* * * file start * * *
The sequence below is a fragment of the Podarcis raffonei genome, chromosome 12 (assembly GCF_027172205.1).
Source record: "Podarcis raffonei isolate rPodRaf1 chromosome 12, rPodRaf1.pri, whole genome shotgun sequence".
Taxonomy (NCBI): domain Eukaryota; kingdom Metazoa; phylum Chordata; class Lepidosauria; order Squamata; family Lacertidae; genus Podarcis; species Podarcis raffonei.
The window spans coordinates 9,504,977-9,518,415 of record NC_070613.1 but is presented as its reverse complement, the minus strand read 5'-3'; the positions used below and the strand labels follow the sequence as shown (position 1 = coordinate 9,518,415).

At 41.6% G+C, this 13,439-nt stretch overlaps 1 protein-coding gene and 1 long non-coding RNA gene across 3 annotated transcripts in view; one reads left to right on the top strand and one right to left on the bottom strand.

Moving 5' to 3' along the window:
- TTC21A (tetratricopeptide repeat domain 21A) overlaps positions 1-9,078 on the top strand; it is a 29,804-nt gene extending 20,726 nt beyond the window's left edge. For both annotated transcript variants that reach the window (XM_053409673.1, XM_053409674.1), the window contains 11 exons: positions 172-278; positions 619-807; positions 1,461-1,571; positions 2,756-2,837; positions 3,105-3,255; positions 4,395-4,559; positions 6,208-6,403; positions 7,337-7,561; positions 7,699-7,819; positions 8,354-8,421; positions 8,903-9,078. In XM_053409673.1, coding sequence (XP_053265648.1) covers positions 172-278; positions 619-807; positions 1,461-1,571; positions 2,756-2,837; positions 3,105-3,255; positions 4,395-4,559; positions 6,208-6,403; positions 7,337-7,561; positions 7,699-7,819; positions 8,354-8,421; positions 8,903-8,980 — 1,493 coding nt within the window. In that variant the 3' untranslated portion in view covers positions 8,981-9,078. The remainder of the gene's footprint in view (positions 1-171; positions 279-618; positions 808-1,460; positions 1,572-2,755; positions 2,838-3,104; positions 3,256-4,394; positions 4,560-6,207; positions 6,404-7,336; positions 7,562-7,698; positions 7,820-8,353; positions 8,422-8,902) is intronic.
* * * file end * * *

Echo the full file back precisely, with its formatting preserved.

The sequence below is a fragment of the Podarcis raffonei genome, chromosome 12 (assembly GCF_027172205.1).
Source record: "Podarcis raffonei isolate rPodRaf1 chromosome 12, rPodRaf1.pri, whole genome shotgun sequence".
Taxonomy (NCBI): domain Eukaryota; kingdom Metazoa; phylum Chordata; class Lepidosauria; order Squamata; family Lacertidae; genus Podarcis; species Podarcis raffonei.
The window spans coordinates 9,504,977-9,518,415 of record NC_070613.1 but is presented as its reverse complement, the minus strand read 5'-3'; the positions used below and the strand labels follow the sequence as shown (position 1 = coordinate 9,518,415).

At 41.6% G+C, this 13,439-nt stretch overlaps 1 protein-coding gene and 1 long non-coding RNA gene across 3 annotated transcripts in view; one reads left to right on the top strand and one right to left on the bottom strand.

Moving 5' to 3' along the window:
- TTC21A (tetratricopeptide repeat domain 21A) overlaps positions 1-9,078 on the top strand; it is a 29,804-nt gene extending 20,726 nt beyond the window's left edge. For both annotated transcript variants that reach the window (XM_053409673.1, XM_053409674.1), the window contains 11 exons: positions 172-278; positions 619-807; positions 1,461-1,571; positions 2,756-2,837; positions 3,105-3,255; positions 4,395-4,559; positions 6,208-6,403; positions 7,337-7,561; positions 7,699-7,819; positions 8,354-8,421; positions 8,903-9,078. In XM_053409673.1, coding sequence (XP_053265648.1) covers positions 172-278; positions 619-807; positions 1,461-1,571; positions 2,756-2,837; positions 3,105-3,255; positions 4,395-4,559; positions 6,208-6,403; positions 7,337-7,561; positions 7,699-7,819; positions 8,354-8,421; positions 8,903-8,980 — 1,493 coding nt within the window. In that variant the 3' untranslated portion in view covers positions 8,981-9,078. The remainder of the gene's footprint in view (positions 1-171; positions 279-618; positions 808-1,460; positions 1,572-2,755; positions 2,838-3,104; positions 3,256-4,394; positions 4,560-6,207; positions 6,404-7,336; positions 7,562-7,698; positions 7,820-8,353; positions 8,422-8,902) is intronic.